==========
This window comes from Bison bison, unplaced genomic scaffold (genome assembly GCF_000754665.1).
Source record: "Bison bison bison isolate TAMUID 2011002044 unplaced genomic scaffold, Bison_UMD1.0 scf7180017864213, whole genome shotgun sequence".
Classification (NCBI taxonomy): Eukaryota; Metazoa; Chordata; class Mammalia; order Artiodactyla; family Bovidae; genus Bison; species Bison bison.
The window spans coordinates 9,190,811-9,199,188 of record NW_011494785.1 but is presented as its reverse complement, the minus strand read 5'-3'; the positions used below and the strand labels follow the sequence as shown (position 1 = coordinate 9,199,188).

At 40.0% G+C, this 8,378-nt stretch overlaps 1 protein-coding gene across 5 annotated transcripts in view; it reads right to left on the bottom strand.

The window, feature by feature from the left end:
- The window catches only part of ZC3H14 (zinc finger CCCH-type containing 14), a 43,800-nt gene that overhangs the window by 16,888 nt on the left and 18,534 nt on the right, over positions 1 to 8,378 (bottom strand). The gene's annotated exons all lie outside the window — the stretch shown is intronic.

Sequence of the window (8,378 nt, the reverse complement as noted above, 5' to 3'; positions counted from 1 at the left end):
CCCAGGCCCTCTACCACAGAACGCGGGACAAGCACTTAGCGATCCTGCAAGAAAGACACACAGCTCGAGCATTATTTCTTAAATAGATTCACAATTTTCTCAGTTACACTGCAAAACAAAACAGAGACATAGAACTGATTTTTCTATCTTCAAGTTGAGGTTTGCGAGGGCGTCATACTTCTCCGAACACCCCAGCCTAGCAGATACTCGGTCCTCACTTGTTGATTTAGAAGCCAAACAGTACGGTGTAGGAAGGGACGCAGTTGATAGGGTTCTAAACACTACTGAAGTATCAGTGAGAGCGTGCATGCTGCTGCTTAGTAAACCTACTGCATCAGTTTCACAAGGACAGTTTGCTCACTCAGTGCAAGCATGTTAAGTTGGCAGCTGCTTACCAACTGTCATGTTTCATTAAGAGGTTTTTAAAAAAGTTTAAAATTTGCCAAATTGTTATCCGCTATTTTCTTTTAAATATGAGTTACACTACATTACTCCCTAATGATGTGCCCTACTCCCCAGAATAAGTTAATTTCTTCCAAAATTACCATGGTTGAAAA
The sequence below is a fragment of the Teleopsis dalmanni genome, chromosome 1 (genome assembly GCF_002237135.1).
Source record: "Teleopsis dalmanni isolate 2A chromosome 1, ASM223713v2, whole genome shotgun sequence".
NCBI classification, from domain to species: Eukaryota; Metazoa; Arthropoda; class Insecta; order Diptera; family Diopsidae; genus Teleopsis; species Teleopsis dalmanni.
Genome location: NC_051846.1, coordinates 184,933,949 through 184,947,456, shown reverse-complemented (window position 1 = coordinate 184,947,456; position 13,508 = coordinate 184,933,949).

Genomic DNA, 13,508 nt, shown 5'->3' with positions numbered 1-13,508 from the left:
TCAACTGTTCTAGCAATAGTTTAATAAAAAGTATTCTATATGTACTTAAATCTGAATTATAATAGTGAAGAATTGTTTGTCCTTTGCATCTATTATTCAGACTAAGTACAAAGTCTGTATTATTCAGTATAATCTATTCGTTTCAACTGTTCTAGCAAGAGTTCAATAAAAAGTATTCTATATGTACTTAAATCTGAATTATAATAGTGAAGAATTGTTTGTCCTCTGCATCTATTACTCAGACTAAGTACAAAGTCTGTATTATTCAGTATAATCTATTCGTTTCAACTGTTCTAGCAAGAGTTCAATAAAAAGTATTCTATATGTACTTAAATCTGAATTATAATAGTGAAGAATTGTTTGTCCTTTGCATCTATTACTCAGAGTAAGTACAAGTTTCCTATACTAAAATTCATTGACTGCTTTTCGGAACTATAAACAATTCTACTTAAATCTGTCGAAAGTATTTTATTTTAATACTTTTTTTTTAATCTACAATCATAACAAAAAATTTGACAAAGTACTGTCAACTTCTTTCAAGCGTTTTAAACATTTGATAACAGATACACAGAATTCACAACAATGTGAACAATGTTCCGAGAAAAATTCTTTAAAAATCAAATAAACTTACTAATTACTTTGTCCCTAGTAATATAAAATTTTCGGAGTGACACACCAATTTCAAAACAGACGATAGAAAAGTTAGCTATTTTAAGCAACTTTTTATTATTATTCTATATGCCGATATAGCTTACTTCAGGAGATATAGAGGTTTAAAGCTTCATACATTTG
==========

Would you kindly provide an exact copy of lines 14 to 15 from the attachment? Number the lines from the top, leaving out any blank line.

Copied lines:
Genomic DNA, 13,508 nt, shown 5'->3' with positions numbered 1-13,508 from the left:
TCAACTGTTCTAGCAATAGTTTAATAAAAAGTATTCTATATGTACTTAAATCTGAATTATAATAGTGAAGAATTGTTTGTCCTTTGCATCTATTATTCAGACTAAGTACAAAGTCTGTATTATTCAGTATAATCTATTCGTTTCAACTGTTCTAGCAAGAGTTCAATAAAAAGTATTCTATATGTACTTAAATCTGAATTATAATAGTGAAGAATTGTTTGTCCTCTGCATCTATTACTCAGACTAAGTACAAAGTCTGTATTATTCAGTATAATCTATTCGTTTCAACTGTTCTAGCAAGAGTTCAATAAAAAGTATTCTATATGTACTTAAATCTGAATTATAATAGTGAAGAATTGTTTGTCCTTTGCATCTATTACTCAGAGTAAGTACAAGTTTCCTATACTAAAATTCATTGACTGCTTTTCGGAACTATAAACAATTCTACTTAAATCTGTCGAAAGTATTTTATTTTAATACTTTTTTTTTAATCTACAATCATAACAAAAAATTTGACAAAGTACTGTCAACTTCTTTCAAGCGTTTTAAACATTTGATAACAGATACACAGAATTCACAACAATGTGAACAATGTTCCGAGAAAAATTCTTTAAAAATCAAATAAACTTACTAATTACTTTGTCCCTAGTAATATAAAATTTTCGGAGTGACACACCAATTTCAAAACAGACGATAGAAAAGTTAGCTATTTTAAGCAACTTTTTATTATTATTCTATATGCCGATATAGCTTACTTCAGGAGATATAGAGGTTTAAAGCTTCATACATTTG